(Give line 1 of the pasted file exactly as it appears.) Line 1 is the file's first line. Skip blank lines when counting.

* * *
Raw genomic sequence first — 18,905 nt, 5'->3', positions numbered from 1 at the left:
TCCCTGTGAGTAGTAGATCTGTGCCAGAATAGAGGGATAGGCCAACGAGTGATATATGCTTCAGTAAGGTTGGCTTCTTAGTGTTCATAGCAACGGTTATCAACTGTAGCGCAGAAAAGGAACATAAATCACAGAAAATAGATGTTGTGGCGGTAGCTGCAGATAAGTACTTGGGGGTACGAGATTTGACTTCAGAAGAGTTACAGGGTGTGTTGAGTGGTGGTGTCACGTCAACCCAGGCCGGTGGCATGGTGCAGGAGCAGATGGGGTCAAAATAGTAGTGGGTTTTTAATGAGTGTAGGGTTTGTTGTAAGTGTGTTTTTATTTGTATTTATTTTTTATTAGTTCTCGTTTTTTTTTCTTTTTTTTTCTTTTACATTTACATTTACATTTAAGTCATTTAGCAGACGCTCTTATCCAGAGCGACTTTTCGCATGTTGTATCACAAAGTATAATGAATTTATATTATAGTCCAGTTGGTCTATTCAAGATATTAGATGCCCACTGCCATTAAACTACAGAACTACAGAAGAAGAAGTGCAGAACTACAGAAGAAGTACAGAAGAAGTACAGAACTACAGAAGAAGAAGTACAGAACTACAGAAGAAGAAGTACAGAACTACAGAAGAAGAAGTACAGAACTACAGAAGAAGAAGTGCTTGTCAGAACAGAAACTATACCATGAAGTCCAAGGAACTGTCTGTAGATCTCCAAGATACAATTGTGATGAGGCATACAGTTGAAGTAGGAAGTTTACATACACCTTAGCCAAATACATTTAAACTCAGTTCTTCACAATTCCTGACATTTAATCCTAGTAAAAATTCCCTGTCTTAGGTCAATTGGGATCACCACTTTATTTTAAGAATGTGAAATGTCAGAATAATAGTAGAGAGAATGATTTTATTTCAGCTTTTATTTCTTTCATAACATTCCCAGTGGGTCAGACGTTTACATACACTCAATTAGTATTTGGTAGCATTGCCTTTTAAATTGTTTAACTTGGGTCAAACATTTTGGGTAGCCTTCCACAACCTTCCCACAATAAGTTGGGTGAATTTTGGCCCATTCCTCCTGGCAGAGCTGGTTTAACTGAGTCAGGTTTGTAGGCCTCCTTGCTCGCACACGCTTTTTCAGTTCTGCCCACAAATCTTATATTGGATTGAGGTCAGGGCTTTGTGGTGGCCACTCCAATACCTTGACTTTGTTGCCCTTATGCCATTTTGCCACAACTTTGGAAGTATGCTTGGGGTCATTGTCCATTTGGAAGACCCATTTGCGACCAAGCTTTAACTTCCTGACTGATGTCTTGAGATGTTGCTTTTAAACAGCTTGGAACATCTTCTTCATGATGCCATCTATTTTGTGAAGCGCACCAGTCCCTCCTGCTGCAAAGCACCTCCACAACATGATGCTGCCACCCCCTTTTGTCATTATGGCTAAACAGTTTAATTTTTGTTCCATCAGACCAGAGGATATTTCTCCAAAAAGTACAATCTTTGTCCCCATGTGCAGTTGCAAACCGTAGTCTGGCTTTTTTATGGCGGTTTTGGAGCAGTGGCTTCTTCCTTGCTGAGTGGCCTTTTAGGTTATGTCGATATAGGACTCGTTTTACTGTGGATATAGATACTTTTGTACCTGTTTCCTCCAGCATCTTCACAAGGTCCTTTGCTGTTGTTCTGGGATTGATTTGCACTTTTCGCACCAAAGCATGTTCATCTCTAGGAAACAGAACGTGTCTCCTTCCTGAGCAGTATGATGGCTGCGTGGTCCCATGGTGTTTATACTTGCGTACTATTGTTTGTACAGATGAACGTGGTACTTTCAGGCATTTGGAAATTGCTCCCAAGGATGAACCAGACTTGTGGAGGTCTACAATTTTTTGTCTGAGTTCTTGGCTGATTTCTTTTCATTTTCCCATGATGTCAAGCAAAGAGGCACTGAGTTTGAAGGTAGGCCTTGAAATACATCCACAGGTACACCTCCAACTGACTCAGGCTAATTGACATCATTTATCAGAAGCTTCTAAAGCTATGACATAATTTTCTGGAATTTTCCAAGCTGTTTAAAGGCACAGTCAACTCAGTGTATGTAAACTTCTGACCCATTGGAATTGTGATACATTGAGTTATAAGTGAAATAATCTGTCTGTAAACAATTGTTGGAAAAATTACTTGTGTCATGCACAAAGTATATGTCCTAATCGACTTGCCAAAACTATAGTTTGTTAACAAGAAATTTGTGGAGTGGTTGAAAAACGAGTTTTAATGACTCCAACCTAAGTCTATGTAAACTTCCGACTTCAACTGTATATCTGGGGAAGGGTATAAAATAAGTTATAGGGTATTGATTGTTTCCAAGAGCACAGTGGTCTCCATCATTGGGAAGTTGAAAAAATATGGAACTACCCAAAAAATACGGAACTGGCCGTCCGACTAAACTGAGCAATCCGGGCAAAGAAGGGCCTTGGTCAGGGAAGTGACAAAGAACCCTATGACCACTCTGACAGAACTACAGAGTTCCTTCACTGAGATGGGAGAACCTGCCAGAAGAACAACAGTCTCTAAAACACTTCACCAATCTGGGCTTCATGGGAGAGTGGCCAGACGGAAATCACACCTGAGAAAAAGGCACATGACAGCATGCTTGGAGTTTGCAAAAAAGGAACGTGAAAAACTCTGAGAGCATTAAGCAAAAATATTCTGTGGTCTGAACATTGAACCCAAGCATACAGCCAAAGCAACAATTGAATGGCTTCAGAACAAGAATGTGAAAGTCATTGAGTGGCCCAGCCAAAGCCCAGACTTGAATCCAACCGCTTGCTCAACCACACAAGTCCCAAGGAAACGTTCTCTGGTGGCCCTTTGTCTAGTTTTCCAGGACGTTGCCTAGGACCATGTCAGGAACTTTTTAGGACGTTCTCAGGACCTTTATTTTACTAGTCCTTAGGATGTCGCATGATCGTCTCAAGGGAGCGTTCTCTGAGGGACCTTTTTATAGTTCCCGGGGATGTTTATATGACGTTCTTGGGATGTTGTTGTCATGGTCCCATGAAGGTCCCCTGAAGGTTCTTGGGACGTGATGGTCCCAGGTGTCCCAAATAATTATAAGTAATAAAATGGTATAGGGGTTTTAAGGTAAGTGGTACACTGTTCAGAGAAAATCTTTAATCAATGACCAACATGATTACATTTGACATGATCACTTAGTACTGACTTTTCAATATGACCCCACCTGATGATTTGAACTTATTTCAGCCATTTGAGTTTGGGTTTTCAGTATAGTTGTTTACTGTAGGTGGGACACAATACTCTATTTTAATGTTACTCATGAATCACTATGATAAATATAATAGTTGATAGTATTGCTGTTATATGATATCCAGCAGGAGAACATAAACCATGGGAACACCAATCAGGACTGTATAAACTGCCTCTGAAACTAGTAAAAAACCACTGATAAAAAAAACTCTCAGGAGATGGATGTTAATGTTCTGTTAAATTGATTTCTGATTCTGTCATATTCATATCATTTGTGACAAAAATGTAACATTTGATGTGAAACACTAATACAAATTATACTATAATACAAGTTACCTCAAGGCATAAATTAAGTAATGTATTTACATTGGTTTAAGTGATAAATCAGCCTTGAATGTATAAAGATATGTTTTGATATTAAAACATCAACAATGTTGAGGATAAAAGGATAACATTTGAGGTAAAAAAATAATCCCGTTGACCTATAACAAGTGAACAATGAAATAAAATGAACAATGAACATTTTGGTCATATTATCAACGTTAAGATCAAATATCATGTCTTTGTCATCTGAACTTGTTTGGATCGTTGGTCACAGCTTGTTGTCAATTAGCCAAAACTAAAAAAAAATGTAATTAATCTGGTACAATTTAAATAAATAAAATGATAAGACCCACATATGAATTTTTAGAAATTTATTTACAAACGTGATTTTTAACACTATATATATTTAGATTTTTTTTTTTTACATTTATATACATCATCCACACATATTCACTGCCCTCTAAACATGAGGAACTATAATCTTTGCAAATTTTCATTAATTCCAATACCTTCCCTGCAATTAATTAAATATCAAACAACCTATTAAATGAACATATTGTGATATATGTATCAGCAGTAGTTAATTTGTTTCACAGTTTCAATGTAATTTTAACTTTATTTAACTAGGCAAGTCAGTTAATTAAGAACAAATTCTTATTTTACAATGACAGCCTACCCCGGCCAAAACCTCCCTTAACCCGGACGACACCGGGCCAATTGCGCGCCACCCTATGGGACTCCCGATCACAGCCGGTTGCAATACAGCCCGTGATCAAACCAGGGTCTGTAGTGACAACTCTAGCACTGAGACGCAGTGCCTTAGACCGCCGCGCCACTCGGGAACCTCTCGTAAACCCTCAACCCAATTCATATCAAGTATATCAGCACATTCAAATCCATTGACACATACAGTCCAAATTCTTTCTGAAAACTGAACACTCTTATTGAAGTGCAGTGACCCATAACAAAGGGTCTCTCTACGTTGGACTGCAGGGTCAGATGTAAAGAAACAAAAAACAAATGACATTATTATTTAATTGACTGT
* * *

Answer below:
Raw genomic sequence first — 18,905 nt, 5'->3', positions numbered from 1 at the left: